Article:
The Portrait of Philip III is a previously unpublished work with stylistic features and technical characteristics that allow it to be attributed to Velázquez and to be associated with The Expulsion of the Moriscos, a work painted in 1627 in competition with Vicente Carducho, Eugenio Cajés and Angelo Nardi. It was lost in the Royal Alcázar (Madrid) fire of 1734, but descriptions of it survive confirming that the principal figure depicted in it was Philip III, shown standing next to an allegory of Spain and pointing towards the Moriscos as they were being expelled. Velázquez never met Philip III, who died in 1621, and he based his work on portraits of the monarch by other artists. This canvas is a preliminary study that he used to establish an image of the King, thus explaining its sketchy nature as a working tool rather than an independent, finished work.

The recent restoration of Titian’s Philip II offering the Infante don Ferdinand to Victory, has recovered the qualities of Titian’s original, but has also made Carducho’s enlargements more visible. This is particularly evident in the architectural elements; and in the inferior quality blue pigments that Carducho used, resulting in a different aging process and making his modifications visible. Following the current display, the canvas will be shown with Carducho’s additions concealed.

El legado de al-Ándalus: Las antigüedades árabes en los dibujos de la Academia (Madrid)

2015-08-Legado-RealAcademia

Exhibition
El legado de al-Ándalus: Las antigüedades árabes en los dibujos de la Academia
Real Academia de Bellas Artes de San Fernando
Madrid
22 September – 8 December 2015

Includes 175 works, the majority drawings along with six paintings and various prints from the Academy’s collections which illustrate Moorish antiquities from Andalucia.

Online catalogue, by Antonio Almagro and others.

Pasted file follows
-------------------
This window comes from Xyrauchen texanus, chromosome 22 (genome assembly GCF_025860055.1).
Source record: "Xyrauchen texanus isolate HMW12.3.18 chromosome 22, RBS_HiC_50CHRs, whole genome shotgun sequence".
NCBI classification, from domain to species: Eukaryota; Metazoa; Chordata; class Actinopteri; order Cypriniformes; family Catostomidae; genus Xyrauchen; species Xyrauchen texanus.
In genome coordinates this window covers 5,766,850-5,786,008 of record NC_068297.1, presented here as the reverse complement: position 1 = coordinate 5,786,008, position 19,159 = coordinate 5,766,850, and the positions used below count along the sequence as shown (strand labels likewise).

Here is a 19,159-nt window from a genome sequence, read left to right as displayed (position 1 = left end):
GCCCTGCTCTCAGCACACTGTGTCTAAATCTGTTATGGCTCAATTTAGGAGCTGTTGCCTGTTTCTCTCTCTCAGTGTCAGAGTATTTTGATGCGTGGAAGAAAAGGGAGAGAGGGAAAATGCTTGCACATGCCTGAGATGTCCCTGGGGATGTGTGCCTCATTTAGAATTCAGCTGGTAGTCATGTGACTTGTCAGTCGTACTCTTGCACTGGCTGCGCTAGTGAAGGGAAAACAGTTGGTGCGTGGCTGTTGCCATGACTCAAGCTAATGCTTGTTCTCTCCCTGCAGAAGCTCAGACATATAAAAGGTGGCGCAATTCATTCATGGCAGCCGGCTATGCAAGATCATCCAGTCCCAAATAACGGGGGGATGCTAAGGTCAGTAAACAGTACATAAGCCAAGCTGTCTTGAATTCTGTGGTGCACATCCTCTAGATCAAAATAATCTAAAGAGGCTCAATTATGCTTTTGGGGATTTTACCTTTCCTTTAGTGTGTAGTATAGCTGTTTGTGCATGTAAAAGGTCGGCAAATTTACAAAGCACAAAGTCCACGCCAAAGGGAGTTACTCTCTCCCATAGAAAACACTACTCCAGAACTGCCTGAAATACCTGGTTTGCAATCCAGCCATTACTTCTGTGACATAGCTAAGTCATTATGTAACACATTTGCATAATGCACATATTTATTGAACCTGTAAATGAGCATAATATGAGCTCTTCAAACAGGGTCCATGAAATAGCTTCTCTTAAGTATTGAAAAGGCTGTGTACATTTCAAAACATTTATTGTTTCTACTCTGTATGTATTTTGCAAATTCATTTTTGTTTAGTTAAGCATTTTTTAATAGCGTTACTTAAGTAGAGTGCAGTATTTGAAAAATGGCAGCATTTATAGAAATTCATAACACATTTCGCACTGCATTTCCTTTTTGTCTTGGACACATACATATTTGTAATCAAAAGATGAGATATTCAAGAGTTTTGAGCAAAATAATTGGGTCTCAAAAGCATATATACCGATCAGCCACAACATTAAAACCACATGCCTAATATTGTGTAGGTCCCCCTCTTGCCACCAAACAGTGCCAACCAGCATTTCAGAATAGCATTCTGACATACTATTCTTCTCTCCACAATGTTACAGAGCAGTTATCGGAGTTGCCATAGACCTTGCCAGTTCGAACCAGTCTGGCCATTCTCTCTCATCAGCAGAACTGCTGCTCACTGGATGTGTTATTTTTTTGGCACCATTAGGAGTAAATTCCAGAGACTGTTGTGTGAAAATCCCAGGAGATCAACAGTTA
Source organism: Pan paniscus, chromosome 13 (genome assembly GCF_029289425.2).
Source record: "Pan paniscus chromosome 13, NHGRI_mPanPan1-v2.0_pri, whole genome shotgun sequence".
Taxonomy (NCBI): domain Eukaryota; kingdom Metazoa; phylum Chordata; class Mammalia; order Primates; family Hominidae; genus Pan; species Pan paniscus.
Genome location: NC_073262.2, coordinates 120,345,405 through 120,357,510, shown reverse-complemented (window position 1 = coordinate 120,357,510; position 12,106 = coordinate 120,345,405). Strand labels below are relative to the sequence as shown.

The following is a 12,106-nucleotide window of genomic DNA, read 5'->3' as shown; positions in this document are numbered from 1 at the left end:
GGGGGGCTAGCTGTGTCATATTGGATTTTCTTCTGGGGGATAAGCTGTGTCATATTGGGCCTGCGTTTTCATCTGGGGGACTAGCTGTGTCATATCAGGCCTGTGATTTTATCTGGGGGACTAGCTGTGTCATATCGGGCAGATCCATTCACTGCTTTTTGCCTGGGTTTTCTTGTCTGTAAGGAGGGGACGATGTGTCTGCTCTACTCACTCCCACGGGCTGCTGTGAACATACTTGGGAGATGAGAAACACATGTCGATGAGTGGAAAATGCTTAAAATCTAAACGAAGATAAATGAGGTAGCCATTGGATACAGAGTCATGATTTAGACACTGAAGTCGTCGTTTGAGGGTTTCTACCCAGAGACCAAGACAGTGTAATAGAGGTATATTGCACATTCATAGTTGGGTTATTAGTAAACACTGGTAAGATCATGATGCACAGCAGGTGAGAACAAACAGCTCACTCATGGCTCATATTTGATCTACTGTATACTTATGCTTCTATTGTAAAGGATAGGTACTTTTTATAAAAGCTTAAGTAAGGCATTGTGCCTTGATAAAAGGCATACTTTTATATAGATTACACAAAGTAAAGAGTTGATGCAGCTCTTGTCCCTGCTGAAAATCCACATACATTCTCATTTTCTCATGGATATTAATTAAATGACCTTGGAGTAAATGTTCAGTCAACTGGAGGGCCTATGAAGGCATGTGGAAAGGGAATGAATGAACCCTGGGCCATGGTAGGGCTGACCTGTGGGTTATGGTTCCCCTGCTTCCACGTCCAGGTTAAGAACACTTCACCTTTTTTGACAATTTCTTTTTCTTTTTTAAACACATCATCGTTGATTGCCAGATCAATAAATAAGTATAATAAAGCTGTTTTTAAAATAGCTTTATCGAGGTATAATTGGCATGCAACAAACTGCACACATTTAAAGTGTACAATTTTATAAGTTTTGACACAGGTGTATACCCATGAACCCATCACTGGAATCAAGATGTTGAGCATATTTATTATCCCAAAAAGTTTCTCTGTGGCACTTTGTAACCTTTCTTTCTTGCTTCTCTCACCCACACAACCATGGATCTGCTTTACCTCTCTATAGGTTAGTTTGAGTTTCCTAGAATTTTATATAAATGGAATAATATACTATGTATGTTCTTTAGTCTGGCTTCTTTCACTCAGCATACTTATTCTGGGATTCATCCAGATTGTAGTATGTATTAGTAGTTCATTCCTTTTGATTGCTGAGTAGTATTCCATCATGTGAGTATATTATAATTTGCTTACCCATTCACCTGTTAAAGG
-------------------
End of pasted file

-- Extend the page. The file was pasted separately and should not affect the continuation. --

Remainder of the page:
Exhibition: Francisco de Zurbarán, Madrid

2015-06-zurbaran_cabecerahomeZurbarán: A New Perspective; Zurbarán: una nueva mirada

Museo Thyssen-Bornemisza, Madrid
9 June – 13 September 2015

The exhibition will include the recently conserved St Serapion — click here for video  (before its redisplay in the new European galleries at Wadsworth Atheneum, Hartford, Connecticut), and aims to provide a new insight into the artist’s work by showing, for the first time in Spain, recently rediscovered works alongside paintings by the best of his pupils including his son Juan de Zurbarán’s still lives. Curated by Zurbarán specialist Odile Delenda and Mar Borobia, Head of Old Master Paintings at the Museo Thyssen-Bornemisza.

 

 

New book on the Spanish Royal Wallpaper Factory

The Spanish Royal Wallpaper Factory was the last 18th century royal factory to be created (under Carlos III), yet was almost entirely forgotten. Read all about it in this new publication:

2015-05-RealFabricaPapeles

Isadora Rose-de Viejo, La Real Fábrica de Papeles Pintados de Madrid (1786-1836): Arte, artesanía, industria. Madrid (Ediciones Cátedra-Grandes Temas núm. 64), 2015, 258 págs., 90 figs. ISBN: 978-84-376-3414-2 (20 €uros).

 

Exhibition & Symposium: Rogier van der Weyden: Museo del Prado, Madrid

2015-03-VanDerWeyden
Exhibition:
Rogier van der Weyden (c.1399-1464) , Prado Museum, 24 March – 28 June 2015.
Exhibition devoted particularly to the important influence of the fifteenth-century Flemish artist’s work in Spain and inspired by the recent completion of the conservation of his Escorial Crucifixion, which has been at the royal monastic palace since 1574. The exhibition, curated by Lorne Campbell (formerly of the National Gallery, London), will bring together for the first time Van der Weyden’s Crucifixion with other masterpieces with a Spanish provenance including the Prado’s Descent from the Cross and The Miraflores Triptych, now in Berlin as well as his Antwerp Seven Sacraments Triptych and some 15 other works including large paintings, sculptures and tapestries.

A symposium, ‘Rogier van der Weyden and the Iberian Peninsula‘, will be held on 5-6 May and address issues such as the significance of the Escorial Crucifixion and the relationships between Rogier’s paintings and sculpture produced in the Low Countries and in Castile, the career of the Brussels sculptor Egas Cueman, who settled in Castile, and the impact of Rogier’s work on the artists of the Iberian kingdoms.
Registration fee: General 120€; Students 60€; Scholars professionals 75€.